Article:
Driving under the influence of anything in Chicago results in an arrest and a DUI charge. If you’ve been arrested for DUI in the past, you might be familiar with the process if it happens to you a second time. You might also know the second time you’re arrested and charged with a DUI the penalties are more serious. Illinois laws allow a judge to impose harsher penalties on anyone guilty of subsequent DUI charges, and they get harsher with each arrest until a judge decides you’re no longer going to have a driver’s license reissued to you.
Most of the DUI arrests made in Chicago are misdemeanors. This means you are facing serious penalties, but you won’t be considered a convicted felon. These penalties are less serious, they are less worrisome, but they are still unwanted and not worth it in any case. Sometimes, however, a DUI stop turns into a felony case in Chicago, and you should know what might make it a felony case.
Misdemeanor DUI Charges
When you are pulled over and arrested for a DUI in Chicago, it’s a Class A misdemeanor if it is your first arrest. You face minimal jail time, small fines, some community service hours, and a few other penalties. This includes mandatory alcohol treatment, and you must drive your car with an ignition interlock device (IID) installed for a predetermined amount of time.
An IID is simple. It’s a device that prevents your vehicle from starting if you do not blow into it prior to starting the car. If your breath registers any alcohol on it, your car will not start at all. It’s how the state keeps drunk drivers off the road when they are learning a lesson following a DUI.
If you are arrested a second time for a DUI in Illinois, it’s still a misdemeanor charge. However, the third time is not the charm when it pertains to DUI arrests in Illinois. The third time is the time you get in the most trouble. This arrest is one you don’t want to worry about, and that’s because it turns into a felony arrest.
Other Situations that Might Turn into A Felony DUI
Chicago law recognizes aggravating factors in a DUI case. For example, the legal limit is .08 percent in Illinois. However, it’s considered an aggravated charge if your blood-alcohol content (BAC) is higher than .15 percent. This is double the legal limit, and it’s exceptionally more dangerous. Now you’re facing a felony charge of DUI whether this is your first or your third time being arrested for the same crime.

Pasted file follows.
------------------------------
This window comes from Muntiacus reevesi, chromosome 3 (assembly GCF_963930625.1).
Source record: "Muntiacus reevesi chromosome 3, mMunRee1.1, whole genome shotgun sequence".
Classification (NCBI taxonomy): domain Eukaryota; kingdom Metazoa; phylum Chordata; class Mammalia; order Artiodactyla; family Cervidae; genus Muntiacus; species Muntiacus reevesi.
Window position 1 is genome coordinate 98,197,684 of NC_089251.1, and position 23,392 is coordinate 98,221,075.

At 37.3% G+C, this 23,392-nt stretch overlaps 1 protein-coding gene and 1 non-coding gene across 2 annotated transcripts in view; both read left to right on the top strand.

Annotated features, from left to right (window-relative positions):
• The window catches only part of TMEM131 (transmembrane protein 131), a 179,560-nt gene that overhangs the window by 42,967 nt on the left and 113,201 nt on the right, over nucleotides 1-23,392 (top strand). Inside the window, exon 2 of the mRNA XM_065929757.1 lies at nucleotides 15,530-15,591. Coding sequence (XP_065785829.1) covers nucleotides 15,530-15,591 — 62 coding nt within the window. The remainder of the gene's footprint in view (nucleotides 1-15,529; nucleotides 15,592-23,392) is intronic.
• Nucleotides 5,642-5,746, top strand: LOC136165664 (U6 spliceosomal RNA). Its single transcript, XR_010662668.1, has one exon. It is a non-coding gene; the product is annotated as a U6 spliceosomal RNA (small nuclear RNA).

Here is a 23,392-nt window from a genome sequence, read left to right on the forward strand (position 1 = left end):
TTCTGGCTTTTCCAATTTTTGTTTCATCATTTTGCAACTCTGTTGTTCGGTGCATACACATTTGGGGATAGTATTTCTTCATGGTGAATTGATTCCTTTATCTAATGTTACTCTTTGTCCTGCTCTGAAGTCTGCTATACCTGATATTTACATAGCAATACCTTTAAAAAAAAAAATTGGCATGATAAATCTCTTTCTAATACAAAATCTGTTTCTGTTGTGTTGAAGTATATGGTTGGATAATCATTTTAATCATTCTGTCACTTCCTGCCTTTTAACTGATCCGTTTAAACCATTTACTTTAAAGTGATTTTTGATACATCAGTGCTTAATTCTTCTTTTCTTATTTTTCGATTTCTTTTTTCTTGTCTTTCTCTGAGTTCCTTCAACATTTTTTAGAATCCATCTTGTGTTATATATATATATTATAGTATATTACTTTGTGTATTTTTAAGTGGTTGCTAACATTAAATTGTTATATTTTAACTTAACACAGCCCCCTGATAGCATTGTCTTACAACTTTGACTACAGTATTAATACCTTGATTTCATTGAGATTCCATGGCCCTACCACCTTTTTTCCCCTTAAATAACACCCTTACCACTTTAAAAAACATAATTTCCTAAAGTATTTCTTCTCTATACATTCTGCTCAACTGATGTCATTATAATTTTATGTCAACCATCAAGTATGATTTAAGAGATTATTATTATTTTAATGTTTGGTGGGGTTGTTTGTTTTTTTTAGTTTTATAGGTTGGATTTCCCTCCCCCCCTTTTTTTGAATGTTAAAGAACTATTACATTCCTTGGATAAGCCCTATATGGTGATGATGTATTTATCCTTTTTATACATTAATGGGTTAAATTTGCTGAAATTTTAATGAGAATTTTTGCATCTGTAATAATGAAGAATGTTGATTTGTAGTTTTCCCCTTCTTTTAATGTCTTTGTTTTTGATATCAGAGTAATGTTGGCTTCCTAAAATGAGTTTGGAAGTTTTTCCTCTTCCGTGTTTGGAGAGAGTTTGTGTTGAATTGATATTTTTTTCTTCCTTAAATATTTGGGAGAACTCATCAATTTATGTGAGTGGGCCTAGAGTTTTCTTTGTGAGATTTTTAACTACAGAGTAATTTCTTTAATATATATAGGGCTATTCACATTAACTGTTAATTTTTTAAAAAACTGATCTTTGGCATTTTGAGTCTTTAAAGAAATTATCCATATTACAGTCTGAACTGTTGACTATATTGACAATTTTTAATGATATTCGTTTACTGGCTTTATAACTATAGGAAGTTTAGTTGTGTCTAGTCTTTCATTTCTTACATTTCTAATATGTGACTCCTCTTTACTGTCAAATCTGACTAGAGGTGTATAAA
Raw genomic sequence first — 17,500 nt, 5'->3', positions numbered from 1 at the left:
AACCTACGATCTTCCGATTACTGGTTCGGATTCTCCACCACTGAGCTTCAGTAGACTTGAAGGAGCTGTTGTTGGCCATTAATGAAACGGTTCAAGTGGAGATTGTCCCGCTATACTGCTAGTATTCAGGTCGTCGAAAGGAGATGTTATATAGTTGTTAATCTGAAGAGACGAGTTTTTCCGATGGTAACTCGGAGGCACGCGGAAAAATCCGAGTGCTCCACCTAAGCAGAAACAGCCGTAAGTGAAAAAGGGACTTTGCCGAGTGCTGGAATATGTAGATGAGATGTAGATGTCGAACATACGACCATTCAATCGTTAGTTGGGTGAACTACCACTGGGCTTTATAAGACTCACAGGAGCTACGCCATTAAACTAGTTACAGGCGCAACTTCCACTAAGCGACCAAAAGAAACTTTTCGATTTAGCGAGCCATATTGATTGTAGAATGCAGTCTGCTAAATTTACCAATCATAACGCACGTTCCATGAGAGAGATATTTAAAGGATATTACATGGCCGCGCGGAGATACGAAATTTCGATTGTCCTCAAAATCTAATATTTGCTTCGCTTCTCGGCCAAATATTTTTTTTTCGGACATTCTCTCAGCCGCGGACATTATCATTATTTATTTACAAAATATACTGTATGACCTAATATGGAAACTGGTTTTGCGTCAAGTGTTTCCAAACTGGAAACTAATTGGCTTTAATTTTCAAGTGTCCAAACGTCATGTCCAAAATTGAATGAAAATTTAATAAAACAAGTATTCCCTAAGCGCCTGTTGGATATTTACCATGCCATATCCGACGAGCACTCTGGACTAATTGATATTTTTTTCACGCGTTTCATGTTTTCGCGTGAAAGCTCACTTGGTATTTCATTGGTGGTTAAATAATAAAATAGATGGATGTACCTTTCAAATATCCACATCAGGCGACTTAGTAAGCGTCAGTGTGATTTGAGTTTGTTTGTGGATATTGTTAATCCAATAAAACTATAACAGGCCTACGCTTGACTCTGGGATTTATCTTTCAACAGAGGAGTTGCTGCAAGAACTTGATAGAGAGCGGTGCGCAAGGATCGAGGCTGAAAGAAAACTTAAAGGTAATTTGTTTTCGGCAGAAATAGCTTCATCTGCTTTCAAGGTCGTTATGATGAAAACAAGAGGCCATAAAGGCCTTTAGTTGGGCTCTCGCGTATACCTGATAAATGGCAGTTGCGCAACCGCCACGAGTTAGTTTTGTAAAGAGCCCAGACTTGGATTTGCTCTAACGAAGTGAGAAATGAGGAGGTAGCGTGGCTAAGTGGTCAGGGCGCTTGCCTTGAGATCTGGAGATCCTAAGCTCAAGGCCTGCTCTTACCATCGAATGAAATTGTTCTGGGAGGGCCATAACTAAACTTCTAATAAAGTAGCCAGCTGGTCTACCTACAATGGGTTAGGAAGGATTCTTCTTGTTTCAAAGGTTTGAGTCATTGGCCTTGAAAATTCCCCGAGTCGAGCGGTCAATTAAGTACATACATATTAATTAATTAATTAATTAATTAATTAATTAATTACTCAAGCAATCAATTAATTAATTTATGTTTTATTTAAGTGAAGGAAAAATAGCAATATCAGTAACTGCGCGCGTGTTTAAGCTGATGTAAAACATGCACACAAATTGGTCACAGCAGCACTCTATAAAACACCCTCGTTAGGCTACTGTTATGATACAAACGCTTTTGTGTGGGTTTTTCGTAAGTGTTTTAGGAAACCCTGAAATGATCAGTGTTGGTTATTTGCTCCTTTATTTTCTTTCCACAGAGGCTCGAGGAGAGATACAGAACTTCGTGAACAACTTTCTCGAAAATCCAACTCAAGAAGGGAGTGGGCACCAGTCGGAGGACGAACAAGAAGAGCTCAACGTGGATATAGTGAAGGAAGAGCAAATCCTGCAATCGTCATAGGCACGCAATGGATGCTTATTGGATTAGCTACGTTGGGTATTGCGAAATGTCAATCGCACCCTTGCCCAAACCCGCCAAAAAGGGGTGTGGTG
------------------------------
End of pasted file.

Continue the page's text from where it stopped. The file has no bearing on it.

You might also find an aggravated charge added to your arrest if you were caught driving recklessly or speeding while under the influence. This might include surpassing the speed limit a little or significantly, and it might include racing, tailgating, or illegally passing others on the road while under the influence. Another way you might aggravate your charges is having a minor child present in the car while you’re under the influence.
If you cause an accident in which someone is injured or dies from their injuries, your arrest is automatically a felony arrest. You don’t get a second chance, and it doesn’t matter what your BAC was if it’s over the legal limit. It also no longer matters how many times you have or have not been arrested in the past for a DUI. You might also face a felony charge if you are stopped driving without a license and you are then arrested for DUI.
– Driving a school bus with anyone younger than 18 on board
– Driving a car for hire with a passenger
– Driving without liability insurance
– Driving in an active school zone
– Leaving the scene of an accident
If you are guilty of any of these offenses, your DUI is going to become a felony offense. The dangers of a felony crime are numerous. You go to jail, your record forever has this felony charge on it, and you might not be able to get a good job if you are a felon. If you have any state-issued license to work, you might lose that license if you are arrested and charged with a DUI. This includes doctors, nurses, teachers, and many more.
Call an attorney if you are arrested and charged with a felony DUI offense. There is nothing your attorney can do for you if you don’t utilize your right to an attorney. Your attorney can help you understand the penalties you’re facing as well as come up with a plan of action to help you with your case if you choose to plead not guilty. An attorney can advise you and walk you through each situation as it is presented in a DUI arrest.
The information on this website is for general information purposes only. Nothing on this site should be taken as legal advice for any individual case or situation. This information is not intended to create, and receipt or viewing does not constitute, an attorney-client relationship. Learn more about DUI by reading this wikipedia page.